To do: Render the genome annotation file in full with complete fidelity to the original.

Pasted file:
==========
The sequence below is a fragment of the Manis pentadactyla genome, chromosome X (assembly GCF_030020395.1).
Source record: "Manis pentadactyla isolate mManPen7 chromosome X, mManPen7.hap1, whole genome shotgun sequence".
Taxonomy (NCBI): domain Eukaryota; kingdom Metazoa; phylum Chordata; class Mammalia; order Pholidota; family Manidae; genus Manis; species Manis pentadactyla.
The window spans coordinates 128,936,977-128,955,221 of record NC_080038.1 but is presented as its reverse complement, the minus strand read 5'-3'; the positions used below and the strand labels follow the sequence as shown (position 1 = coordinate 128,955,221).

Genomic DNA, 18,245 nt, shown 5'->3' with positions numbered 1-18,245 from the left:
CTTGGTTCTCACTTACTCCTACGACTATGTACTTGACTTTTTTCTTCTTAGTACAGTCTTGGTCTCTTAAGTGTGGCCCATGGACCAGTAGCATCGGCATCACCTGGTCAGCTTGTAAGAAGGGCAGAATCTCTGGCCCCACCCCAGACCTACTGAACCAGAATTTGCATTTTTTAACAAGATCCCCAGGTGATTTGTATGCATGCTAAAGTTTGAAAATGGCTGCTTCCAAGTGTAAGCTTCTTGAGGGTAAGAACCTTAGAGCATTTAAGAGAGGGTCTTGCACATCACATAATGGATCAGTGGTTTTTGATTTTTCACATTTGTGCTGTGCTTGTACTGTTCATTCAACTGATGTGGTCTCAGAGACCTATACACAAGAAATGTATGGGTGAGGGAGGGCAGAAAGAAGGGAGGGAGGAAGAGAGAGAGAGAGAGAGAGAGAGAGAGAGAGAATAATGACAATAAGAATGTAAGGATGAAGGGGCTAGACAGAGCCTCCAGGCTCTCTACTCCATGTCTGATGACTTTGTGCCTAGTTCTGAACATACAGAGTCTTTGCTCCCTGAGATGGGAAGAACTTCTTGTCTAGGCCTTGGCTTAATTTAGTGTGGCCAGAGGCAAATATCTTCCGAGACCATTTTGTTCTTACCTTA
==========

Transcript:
The sequence below is a fragment of the Manis pentadactyla genome, chromosome X (assembly GCF_030020395.1).
Source record: "Manis pentadactyla isolate mManPen7 chromosome X, mManPen7.hap1, whole genome shotgun sequence".
Taxonomy (NCBI): domain Eukaryota; kingdom Metazoa; phylum Chordata; class Mammalia; order Pholidota; family Manidae; genus Manis; species Manis pentadactyla.
The window spans coordinates 128,936,977-128,955,221 of record NC_080038.1 but is presented as its reverse complement, the minus strand read 5'-3'; the positions used below and the strand labels follow the sequence as shown (position 1 = coordinate 128,955,221).

Genomic DNA, 18,245 nt, shown 5'->3' with positions numbered 1-18,245 from the left:
CTTGGTTCTCACTTACTCCTACGACTATGTACTTGACTTTTTTCTTCTTAGTACAGTCTTGGTCTCTTAAGTGTGGCCCATGGACCAGTAGCATCGGCATCACCTGGTCAGCTTGTAAGAAGGGCAGAATCTCTGGCCCCACCCCAGACCTACTGAACCAGAATTTGCATTTTTTAACAAGATCCCCAGGTGATTTGTATGCATGCTAAAGTTTGAAAATGGCTGCTTCCAAGTGTAAGCTTCTTGAGGGTAAGAACCTTAGAGCATTTAAGAGAGGGTCTTGCACATCACATAATGGATCAGTGGTTTTTGATTTTTCACATTTGTGCTGTGCTTGTACTGTTCATTCAACTGATGTGGTCTCAGAGACCTATACACAAGAAATGTATGGGTGAGGGAGGGCAGAAAGAAGGGAGGGAGGAAGAGAGAGAGAGAGAGAGAGAGAGAGAGAGAGAATAATGACAATAAGAATGTAAGGATGAAGGGGCTAGACAGAGCCTCCAGGCTCTCTACTCCATGTCTGATGACTTTGTGCCTAGTTCTGAACATACAGAGTCTTTGCTCCCTGAGATGGGAAGAACTTCTTGTCTAGGCCTTGGCTTAATTTAGTGTGGCCAGAGGCAAATATCTTCCGAGACCATTTTGTTCTTACCTTA